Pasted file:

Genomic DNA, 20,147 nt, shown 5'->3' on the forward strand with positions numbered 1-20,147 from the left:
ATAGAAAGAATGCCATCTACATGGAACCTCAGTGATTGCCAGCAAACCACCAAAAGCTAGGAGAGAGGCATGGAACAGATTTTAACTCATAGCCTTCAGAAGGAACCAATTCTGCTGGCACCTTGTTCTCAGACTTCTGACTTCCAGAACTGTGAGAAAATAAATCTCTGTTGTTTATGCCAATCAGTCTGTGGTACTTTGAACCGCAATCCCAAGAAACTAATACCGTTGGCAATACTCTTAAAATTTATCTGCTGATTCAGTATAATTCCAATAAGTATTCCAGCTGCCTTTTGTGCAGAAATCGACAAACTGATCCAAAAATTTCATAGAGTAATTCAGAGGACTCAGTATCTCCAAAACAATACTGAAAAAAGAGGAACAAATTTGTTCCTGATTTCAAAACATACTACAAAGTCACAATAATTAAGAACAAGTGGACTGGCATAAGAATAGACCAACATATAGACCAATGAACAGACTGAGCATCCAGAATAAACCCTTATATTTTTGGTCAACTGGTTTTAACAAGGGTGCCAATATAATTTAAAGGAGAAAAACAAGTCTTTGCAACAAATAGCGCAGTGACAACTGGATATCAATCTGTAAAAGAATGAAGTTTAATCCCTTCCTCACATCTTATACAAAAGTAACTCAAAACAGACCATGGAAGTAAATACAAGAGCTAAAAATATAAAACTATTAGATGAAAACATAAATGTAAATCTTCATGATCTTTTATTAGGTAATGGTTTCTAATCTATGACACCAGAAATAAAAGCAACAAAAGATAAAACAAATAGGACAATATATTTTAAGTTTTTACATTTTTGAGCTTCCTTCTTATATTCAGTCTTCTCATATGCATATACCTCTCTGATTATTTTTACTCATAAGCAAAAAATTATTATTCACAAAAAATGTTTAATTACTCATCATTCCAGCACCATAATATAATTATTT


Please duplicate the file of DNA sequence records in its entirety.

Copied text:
Genomic DNA, 20,147 nt, shown 5'->3' on the forward strand with positions numbered 1-20,147 from the left:
ATAGAAAGAATGCCATCTACATGGAACCTCAGTGATTGCCAGCAAACCACCAAAAGCTAGGAGAGAGGCATGGAACAGATTTTAACTCATAGCCTTCAGAAGGAACCAATTCTGCTGGCACCTTGTTCTCAGACTTCTGACTTCCAGAACTGTGAGAAAATAAATCTCTGTTGTTTATGCCAATCAGTCTGTGGTACTTTGAACCGCAATCCCAAGAAACTAATACCGTTGGCAATACTCTTAAAATTTATCTGCTGATTCAGTATAATTCCAATAAGTATTCCAGCTGCCTTTTGTGCAGAAATCGACAAACTGATCCAAAAATTTCATAGAGTAATTCAGAGGACTCAGTATCTCCAAAACAATACTGAAAAAAGAGGAACAAATTTGTTCCTGATTTCAAAACATACTACAAAGTCACAATAATTAAGAACAAGTGGACTGGCATAAGAATAGACCAACATATAGACCAATGAACAGACTGAGCATCCAGAATAAACCCTTATATTTTTGGTCAACTGGTTTTAACAAGGGTGCCAATATAATTTAAAGGAGAAAAACAAGTCTTTGCAACAAATAGCGCAGTGACAACTGGATATCAATCTGTAAAAGAATGAAGTTTAATCCCTTCCTCACATCTTATACAAAAGTAACTCAAAACAGACCATGGAAGTAAATACAAGAGCTAAAAATATAAAACTATTAGATGAAAACATAAATGTAAATCTTCATGATCTTTTATTAGGTAATGGTTTCTAATCTATGACACCAGAAATAAAAGCAACAAAAGATAAAACAAATAGGACAATATATTTTAAGTTTTTACATTTTTGAGCTTCCTTCTTATATTCAGTCTTCTCATATGCATATACCTCTCTGATTATTTTTACTCATAAGCAAAAAATTATTATTCACAAAAAATGTTTAATTACTCATCATTCCAGCACCATAATATAATTATTT